Tom Petty on Tom Petty

It was a tragic jolt when we lost Tom Petty on October 2, 2017—right after he had celebrated the 40th anniversary tour of his band, the Heartbreakers.
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It was a tragic jolt when we lost Tom Petty on October 2, 2017—right after he had celebrated the 40th anniversary tour of his band, the Heartbreakers. Throughout the years, Petty and Heartbreakers’ guitarist Mike Campbell had always made themselves available to share musical insights with Guitar Player readers, so we felt a fitting tribute to this rock and roll legend would be to dig out some wonderful quotes from his May 1999 and July 2006 GP cover stories.


“We probably invented new wave, but we were running ahead of it. I didn’t want any label to be put on us, and I was very conscious that we were a rock and roll band and not anything else. I think the number one reason we’ve stayed together so long is that we have become a family over all these years, but the band has somehow become bigger than all of us. To go anywhere else would be a disappointment. I also see it in kind of a holy way. The Heartbreakers have made so many people happy that it would almost be a sacrilege to turn my back on it.”

“In the studio, we tend to play best early on—when we’re discovering the song. It’s actually a little frustrating that once the band learns a song, it doesn’t get any better. It just gets more studied.”

“I don’t think the Heartbreakers could make it if we had to start all over today. We were so nurtured by Denny Cordell—a great producer who had done all these amazing records. He was the secret. He let us play in the studio for a year before we put our record out. We were allowed to grow.”


“I don’t like it if the action on a guitar is real high, but I don’t want the strings to buzz, either. I want a guitar to play in tune all the way up the neck and to stay in tune. I play a lot of open chords on electric guitars, so they have to be really in tune. Many guitars aren’t—especially on the B string. I like each string to have the same loudness, too.”

“Rhythm playing is a lost art these days—there aren’t a lot of people who do it seriously anymore. But it’s really important to our band that I play the rhythm, because the music sounds different if I don’t.”


“The guitar sound that Mike and I make together is particularly us, and it doesn’t happen when we play with other people. There’s something the two of us instinctively do. It’s about the way our chords ring, or their voicings, or how our tones work together. It’s partly because we’ve played together for so long, but it’s also because we always had to make a lot of racket to carry that sound in a small group.”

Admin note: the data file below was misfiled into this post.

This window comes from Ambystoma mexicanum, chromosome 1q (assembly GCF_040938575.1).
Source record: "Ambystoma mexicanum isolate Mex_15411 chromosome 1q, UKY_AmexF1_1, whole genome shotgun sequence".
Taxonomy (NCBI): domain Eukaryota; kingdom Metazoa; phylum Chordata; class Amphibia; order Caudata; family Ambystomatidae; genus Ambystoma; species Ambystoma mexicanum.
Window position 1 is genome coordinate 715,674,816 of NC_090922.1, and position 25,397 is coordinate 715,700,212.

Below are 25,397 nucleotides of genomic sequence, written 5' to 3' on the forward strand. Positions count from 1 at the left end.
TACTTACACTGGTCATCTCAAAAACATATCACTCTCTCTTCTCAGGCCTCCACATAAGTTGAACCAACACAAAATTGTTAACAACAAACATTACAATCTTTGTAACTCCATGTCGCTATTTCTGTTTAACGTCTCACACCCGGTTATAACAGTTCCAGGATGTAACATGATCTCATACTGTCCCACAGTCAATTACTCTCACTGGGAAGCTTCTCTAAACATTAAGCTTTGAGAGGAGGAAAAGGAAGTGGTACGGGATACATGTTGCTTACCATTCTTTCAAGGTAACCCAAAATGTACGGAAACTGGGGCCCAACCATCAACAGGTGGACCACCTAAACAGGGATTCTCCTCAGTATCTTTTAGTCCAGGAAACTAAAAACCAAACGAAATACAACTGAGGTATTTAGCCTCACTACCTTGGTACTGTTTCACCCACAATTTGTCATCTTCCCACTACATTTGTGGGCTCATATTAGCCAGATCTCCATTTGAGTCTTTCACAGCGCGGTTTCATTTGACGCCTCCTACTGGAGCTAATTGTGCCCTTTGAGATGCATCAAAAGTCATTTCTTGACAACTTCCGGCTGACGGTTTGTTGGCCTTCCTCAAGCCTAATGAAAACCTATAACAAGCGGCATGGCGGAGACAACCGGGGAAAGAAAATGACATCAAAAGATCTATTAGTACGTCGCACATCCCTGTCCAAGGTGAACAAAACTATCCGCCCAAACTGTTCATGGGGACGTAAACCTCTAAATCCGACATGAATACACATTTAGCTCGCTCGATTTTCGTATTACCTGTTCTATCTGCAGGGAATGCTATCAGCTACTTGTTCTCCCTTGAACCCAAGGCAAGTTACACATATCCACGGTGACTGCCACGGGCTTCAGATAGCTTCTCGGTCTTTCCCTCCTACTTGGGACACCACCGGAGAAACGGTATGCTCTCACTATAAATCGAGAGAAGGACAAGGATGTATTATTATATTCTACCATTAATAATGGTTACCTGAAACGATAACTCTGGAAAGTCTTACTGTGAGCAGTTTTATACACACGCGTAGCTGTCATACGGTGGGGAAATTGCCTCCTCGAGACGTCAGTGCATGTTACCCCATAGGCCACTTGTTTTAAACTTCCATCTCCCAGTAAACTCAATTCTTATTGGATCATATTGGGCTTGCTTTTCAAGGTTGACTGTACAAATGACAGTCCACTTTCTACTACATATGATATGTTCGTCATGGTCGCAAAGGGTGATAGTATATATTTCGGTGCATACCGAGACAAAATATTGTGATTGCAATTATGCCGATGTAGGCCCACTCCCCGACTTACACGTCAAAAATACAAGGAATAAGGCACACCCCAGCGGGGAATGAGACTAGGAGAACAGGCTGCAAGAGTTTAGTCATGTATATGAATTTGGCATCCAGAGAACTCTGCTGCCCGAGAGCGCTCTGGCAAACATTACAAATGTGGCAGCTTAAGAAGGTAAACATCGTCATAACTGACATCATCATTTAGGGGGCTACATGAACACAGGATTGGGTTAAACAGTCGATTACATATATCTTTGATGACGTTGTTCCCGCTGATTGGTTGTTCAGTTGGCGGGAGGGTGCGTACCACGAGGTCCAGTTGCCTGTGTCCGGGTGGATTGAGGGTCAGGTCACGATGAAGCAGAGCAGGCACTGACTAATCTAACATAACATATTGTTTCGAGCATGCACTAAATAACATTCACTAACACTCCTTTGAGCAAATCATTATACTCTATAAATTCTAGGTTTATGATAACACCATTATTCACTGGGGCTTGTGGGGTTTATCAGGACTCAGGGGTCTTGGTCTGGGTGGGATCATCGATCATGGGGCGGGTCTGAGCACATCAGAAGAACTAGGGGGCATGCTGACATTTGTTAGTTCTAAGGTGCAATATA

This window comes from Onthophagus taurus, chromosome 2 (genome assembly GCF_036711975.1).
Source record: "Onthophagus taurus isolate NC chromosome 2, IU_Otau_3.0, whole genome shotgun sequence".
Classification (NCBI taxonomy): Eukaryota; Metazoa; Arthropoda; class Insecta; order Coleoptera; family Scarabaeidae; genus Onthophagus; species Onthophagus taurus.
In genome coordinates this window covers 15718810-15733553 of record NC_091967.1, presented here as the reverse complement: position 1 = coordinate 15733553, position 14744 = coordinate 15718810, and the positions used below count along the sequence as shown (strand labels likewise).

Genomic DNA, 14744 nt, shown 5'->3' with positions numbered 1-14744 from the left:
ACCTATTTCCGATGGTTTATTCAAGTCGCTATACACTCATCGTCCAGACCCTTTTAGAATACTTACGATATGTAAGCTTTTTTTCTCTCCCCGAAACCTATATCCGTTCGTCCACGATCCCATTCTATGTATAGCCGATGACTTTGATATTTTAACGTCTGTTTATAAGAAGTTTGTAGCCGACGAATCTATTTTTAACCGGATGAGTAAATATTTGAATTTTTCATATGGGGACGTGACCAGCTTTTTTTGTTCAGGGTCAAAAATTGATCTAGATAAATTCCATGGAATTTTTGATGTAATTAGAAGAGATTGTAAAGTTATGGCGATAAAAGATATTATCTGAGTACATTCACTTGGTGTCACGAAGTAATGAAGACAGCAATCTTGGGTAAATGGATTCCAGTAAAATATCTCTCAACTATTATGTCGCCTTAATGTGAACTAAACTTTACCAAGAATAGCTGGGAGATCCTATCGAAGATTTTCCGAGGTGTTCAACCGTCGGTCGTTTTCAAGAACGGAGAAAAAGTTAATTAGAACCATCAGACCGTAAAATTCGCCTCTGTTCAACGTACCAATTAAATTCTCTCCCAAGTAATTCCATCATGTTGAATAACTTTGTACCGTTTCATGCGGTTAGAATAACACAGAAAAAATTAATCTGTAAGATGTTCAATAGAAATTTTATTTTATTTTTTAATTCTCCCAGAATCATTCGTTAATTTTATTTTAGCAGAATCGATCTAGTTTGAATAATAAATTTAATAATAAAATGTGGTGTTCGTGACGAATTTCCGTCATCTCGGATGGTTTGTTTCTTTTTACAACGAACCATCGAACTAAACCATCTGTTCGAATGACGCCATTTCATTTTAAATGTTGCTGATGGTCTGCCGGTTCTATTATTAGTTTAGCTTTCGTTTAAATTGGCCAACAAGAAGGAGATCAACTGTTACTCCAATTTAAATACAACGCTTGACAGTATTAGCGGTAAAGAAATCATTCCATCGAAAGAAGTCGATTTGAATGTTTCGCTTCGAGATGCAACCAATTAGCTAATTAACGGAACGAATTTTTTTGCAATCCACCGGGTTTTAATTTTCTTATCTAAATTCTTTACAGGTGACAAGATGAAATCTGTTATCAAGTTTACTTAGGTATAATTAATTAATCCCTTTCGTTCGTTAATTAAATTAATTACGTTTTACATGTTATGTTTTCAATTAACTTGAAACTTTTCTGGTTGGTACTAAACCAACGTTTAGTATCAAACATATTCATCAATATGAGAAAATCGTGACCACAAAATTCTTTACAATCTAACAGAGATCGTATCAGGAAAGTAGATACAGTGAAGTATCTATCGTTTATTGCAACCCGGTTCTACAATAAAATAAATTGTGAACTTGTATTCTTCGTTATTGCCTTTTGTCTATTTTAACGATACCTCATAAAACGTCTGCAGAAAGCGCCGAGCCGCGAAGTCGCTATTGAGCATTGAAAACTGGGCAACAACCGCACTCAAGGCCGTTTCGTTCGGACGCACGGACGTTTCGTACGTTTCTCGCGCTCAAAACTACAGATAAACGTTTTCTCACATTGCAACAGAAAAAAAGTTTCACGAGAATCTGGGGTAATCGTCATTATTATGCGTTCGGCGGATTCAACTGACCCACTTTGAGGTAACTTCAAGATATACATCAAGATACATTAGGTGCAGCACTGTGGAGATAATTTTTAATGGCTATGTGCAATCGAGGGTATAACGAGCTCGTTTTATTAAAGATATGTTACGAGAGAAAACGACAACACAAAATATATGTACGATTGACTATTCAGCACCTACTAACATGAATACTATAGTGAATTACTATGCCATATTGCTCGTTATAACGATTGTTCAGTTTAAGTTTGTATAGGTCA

“I hate the prejudicial way that music is presented these days. Everything is broken down into categories, and stations just play this or that. I remember a time when you could hear everything on one station. It was so great to go from Frank Sinatra to the Yardbirds. You didn’t think twice about it. I was also fortunate to come up in a time when there wasn’t any music press. You couldn’t read about a record. You’d listen to it and make up your own mind. Things that were good stuck, and things that weren’t fell by the wayside. Like, you’d hang onto your Beach Boys albums, but somehow manage to lose Herman’s Hermits.”

“My theory is that you shouldn’t be in the music business if you have a choice, because it will beat you down. If you don’t have a choice—now we’re talking.”


“I’m sure that everything you write probably comes from some place in your soul. I mean, you can only write what you know, so it’s all going to creep in there. But I don’t often sit down and say, ‘I’m going to write about this.’ I just start playing, and things come in. When something feels like it has a nice ring to it, and it connects with me, then I trust it. I always find more in the songs when I look back at them than I knew when I was writing them. For example, I originally thought ‘I Won’t Back Down’ was too introspective. I was surprised when it was received the way it was. People are always telling me, ‘That song helped me through the worst time of my life.’”

“My rule is to let the music dictate the lyric—don’t try to hammer two things together that don’t like each other.”

“I think my best songs are the ones where you can find different levels of meaning in them, but I don’t always write that way. Sometimes, I’ll write a linear kind of thing—such as ‘Into the Great Wide Open’—which is just straight-on storytelling. But the ones I really like have a bit of ambiguity.”

“If you do good work, it will take care of you. I take some pride in that I was honest in what I did. I wasn’t writing crap just to get on the radio, and I didn’t embrace fads. When I hear my songs on the radio, I think, “Yeah, a lot of my life is reflected in this work.”